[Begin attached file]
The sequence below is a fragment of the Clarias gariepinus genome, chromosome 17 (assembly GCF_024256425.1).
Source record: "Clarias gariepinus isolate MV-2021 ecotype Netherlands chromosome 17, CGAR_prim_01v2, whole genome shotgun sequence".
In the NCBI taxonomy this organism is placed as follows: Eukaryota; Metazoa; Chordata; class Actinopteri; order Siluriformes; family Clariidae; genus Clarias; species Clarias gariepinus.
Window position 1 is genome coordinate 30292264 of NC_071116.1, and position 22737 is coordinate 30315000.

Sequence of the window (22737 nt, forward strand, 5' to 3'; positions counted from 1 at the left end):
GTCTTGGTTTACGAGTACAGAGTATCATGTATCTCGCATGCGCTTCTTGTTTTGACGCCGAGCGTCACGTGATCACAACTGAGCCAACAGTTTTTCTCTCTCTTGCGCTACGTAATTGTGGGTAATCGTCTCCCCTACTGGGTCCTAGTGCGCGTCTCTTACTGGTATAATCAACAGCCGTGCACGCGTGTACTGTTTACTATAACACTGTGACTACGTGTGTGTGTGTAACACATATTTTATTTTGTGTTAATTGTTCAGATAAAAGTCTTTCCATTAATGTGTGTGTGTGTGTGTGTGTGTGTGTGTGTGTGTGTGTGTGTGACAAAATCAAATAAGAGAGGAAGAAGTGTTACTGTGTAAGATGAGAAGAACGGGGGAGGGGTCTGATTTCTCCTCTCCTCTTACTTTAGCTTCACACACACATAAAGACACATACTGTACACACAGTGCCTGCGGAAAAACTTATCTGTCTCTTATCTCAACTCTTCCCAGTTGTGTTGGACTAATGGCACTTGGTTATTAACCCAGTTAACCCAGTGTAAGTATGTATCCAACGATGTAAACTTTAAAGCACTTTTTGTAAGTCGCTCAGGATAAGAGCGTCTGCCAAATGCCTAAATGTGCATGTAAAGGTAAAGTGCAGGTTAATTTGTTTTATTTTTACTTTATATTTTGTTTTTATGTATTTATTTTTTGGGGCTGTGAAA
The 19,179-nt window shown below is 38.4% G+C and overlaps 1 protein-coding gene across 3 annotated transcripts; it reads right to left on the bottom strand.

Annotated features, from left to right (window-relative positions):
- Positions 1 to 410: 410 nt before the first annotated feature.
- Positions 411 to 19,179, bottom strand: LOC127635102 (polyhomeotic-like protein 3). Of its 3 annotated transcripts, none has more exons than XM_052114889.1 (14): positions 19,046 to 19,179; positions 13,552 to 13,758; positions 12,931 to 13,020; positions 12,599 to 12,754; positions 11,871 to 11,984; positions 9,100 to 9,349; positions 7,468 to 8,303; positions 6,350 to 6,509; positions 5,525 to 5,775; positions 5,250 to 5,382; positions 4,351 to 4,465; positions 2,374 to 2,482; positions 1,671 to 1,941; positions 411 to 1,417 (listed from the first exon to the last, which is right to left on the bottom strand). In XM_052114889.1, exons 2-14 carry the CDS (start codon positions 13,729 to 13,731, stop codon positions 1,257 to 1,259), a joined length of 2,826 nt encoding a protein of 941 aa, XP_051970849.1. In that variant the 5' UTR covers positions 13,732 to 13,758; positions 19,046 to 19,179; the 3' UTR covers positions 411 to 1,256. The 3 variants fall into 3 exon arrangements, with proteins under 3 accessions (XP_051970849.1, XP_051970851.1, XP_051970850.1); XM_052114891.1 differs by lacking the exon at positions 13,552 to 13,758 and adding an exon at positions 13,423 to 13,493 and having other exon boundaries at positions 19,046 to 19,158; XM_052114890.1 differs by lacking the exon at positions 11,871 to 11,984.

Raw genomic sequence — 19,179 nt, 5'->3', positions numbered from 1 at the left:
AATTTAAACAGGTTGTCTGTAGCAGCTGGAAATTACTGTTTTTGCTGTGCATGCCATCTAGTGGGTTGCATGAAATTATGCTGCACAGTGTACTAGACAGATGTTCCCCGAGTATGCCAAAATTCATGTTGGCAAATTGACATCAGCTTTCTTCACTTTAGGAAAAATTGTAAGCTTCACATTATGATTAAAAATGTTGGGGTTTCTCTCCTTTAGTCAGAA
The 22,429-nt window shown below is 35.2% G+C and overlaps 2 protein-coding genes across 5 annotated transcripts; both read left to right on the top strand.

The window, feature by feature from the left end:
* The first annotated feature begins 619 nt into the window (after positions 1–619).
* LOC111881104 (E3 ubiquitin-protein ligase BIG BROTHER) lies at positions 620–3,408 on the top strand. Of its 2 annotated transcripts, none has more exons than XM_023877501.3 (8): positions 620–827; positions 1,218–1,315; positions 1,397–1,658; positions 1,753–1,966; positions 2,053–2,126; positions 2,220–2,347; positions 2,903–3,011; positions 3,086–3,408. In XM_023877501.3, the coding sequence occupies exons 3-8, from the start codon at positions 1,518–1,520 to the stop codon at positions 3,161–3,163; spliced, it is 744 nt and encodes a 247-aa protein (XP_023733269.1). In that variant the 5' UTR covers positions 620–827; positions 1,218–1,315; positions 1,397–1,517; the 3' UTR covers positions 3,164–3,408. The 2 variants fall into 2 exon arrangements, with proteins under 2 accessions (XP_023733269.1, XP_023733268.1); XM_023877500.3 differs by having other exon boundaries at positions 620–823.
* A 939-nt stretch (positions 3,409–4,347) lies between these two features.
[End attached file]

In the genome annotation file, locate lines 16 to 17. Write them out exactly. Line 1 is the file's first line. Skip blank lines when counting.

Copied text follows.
* LOC111881104 (E3 ubiquitin-protein ligase BIG BROTHER) lies at positions 620–3,408 on the top strand. Of its 2 annotated transcripts, none has more exons than XM_023877501.3 (8): positions 620–827; positions 1,218–1,315; positions 1,397–1,658; positions 1,753–1,966; positions 2,053–2,126; positions 2,220–2,347; positions 2,903–3,011; positions 3,086–3,408. In XM_023877501.3, the coding sequence occupies exons 3-8, from the start codon at positions 1,518–1,520 to the stop codon at positions 3,161–3,163; spliced, it is 744 nt and encodes a 247-aa protein (XP_023733269.1). In that variant the 5' UTR covers positions 620–827; positions 1,218–1,315; positions 1,397–1,517; the 3' UTR covers positions 3,164–3,408. The 2 variants fall into 2 exon arrangements, with proteins under 2 accessions (XP_023733269.1, XP_023733268.1); XM_023877500.3 differs by having other exon boundaries at positions 620–823.
* A 939-nt stretch (positions 3,409–4,347) lies between these two features.